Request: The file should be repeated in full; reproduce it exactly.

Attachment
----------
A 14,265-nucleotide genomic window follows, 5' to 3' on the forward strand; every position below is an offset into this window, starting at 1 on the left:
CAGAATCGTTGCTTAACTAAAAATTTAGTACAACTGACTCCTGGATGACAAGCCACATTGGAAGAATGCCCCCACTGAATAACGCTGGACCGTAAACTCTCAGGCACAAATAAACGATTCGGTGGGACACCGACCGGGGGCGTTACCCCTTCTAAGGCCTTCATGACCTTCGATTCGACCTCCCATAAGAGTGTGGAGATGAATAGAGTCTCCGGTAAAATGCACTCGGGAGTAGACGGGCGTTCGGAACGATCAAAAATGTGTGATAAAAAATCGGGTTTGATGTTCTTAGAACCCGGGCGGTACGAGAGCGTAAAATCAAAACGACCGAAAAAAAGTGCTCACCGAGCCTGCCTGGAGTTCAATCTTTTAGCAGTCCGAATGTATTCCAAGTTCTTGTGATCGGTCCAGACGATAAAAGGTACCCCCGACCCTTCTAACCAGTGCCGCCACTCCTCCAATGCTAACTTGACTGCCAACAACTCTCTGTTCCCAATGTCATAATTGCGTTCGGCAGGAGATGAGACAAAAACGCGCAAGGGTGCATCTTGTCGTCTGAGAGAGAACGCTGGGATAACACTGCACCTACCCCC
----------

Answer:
A 14,265-nucleotide genomic window follows, 5' to 3' on the forward strand; every position below is an offset into this window, starting at 1 on the left:
CAGAATCGTTGCTTAACTAAAAATTTAGTACAACTGACTCCTGGATGACAAGCCACATTGGAAGAATGCCCCCACTGAATAACGCTGGACCGTAAACTCTCAGGCACAAATAAACGATTCGGTGGGACACCGACCGGGGGCGTTACCCCTTCTAAGGCCTTCATGACCTTCGATTCGACCTCCCATAAGAGTGTGGAGATGAATAGAGTCTCCGGTAAAATGCACTCGGGAGTAGACGGGCGTTCGGAACGATCAAAAATGTGTGATAAAAAATCGGGTTTGATGTTCTTAGAACCCGGGCGGTACGAGAGCGTAAAATCAAAACGACCGAAAAAAAGTGCTCACCGAGCCTGCCTGGAGTTCAATCTTTTAGCAGTCCGAATGTATTCCAAGTTCTTGTGATCGGTCCAGACGATAAAAGGTACCCCCGACCCTTCTAACCAGTGCCGCCACTCCTCCAATGCTAACTTGACTGCCAACAACTCTCTGTTCCCAATGTCATAATTGCGTTCGGCAGGAGATGAGACAAAAACGCGCAAGGGTGCATCTTGTCGTCTGAGAGAGAACGCTGGGATAACACTGCACCTACCCCC